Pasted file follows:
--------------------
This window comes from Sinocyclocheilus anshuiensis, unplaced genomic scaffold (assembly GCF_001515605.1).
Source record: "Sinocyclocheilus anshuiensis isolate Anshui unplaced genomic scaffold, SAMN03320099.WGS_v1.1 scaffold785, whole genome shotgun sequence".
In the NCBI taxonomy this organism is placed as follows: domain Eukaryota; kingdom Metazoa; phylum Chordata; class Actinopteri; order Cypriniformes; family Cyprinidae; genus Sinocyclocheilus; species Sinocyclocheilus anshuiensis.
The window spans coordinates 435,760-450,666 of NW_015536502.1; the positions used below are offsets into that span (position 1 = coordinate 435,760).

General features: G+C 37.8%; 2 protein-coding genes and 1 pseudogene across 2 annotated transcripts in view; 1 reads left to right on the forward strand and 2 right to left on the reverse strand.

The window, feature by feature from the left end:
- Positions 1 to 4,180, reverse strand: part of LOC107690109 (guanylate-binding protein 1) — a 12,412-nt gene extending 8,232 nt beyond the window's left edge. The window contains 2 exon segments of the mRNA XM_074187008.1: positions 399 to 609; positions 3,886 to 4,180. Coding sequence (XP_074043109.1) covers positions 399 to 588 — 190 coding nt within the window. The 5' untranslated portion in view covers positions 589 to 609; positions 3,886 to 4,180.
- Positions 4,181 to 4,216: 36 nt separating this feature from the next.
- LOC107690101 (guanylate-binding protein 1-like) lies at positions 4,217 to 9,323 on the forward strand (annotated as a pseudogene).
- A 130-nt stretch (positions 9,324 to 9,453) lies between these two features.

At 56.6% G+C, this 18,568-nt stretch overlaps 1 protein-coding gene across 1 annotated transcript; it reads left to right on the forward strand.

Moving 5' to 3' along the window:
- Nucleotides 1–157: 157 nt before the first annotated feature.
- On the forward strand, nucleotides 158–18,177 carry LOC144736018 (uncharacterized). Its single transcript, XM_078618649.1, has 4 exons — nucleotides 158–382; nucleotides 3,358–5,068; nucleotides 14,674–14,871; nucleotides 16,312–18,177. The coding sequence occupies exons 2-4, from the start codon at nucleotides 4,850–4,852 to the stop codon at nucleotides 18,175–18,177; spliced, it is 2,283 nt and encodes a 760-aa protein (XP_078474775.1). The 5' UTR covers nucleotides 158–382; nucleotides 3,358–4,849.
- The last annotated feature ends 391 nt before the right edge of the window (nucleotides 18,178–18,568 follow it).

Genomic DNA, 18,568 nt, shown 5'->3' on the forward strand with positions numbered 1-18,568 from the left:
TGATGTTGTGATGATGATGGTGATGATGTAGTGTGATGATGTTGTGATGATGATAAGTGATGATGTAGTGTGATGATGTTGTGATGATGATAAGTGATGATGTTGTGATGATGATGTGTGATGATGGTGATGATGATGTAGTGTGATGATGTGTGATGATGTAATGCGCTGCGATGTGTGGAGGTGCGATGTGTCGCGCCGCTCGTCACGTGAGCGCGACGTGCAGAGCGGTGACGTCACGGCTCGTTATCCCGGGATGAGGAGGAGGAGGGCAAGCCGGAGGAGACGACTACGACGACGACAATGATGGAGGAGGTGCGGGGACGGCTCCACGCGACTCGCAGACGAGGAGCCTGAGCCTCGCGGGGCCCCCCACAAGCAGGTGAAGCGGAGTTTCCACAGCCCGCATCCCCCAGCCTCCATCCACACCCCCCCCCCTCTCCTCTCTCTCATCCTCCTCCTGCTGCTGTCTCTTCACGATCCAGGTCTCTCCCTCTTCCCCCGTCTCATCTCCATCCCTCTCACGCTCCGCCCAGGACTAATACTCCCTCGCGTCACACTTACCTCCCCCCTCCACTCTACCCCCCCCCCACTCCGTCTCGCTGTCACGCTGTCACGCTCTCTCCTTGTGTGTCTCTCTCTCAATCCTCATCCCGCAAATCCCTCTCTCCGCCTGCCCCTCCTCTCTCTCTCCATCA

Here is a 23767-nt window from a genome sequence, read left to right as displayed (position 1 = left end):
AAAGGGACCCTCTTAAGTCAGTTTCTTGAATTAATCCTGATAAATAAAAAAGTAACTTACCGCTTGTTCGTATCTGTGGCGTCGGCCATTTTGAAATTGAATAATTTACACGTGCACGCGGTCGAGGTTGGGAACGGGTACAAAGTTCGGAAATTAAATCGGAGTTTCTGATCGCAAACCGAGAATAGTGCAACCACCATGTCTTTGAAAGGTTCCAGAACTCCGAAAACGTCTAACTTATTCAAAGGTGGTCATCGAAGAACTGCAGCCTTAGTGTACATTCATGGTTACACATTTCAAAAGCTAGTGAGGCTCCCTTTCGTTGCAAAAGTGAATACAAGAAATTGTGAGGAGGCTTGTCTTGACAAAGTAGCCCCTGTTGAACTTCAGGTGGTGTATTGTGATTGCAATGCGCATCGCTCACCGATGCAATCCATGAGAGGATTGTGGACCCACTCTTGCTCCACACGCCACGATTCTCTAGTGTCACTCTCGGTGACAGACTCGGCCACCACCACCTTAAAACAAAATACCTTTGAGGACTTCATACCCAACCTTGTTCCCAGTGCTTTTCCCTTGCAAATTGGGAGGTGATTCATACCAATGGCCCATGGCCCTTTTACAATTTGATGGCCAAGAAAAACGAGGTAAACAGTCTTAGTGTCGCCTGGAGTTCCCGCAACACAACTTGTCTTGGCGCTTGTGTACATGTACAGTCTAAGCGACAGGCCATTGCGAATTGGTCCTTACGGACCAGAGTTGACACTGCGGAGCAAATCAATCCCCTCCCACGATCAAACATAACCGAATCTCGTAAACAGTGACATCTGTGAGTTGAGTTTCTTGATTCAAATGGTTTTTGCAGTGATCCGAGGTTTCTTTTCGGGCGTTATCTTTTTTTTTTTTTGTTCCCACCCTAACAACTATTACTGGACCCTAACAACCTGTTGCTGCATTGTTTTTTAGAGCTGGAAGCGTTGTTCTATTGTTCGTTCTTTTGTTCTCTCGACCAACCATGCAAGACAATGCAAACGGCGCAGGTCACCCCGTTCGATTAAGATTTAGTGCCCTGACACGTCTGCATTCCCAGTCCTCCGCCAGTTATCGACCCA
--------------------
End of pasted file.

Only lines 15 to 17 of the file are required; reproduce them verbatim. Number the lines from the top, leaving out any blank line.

- The last annotated feature ends 391 nt before the right edge of the window (nucleotides 18,178–18,568 follow it).

Genomic DNA, 18,568 nt, shown 5'->3' on the forward strand with positions numbered 1-18,568 from the left:
TGATGTTGTGATGATGATGGTGATGATGTAGTGTGATGATGTTGTGATGATGATAAGTGATGATGTAGTGTGATGATGTTGTGATGATGATAAGTGATGATGTTGTGATGATGATGTGTGATGATGGTGATGATGATGTAGTGTGATGATGTGTGATGATGTAATGCGCTGCGATGTGTGGAGGTGCGATGTGTCGCGCCGCTCGTCACGTGAGCGCGACGTGCAGAGCGGTGACGTCACGGCTCGTTATCCCGGGATGAGGAGGAGGAGGGCAAGCCGGAGGAGACGACTACGACGACGACAATGATGGAGGAGGTGCGGGGACGGCTCCACGCGACTCGCAGACGAGGAGCCTGAGCCTCGCGGGGCCCCCCACAAGCAGGTGAAGCGGAGTTTCCACAGCCCGCATCCCCCAGCCTCCATCCACACCCCCCCCCCTCTCCTCTCTCTCATCCTCCTCCTGCTGCTGTCTCTTCACGATCCAGGTCTCTCCCTCTTCCCCCGTCTCATCTCCATCCCTCTCACGCTCCGCCCAGGACTAATACTCCCTCGCGTCACACTTACCTCCCCCCTCCACTCTACCCCCCCCCCACTCCGTCTCGCTGTCACGCTGTCACGCTCTCTCCTTGTGTGTCTCTCTCTCAATCCTCATCCCGCAAATCCCTCTCTCCGCCTGCCCCTCCTCTCTCTCTCCATCA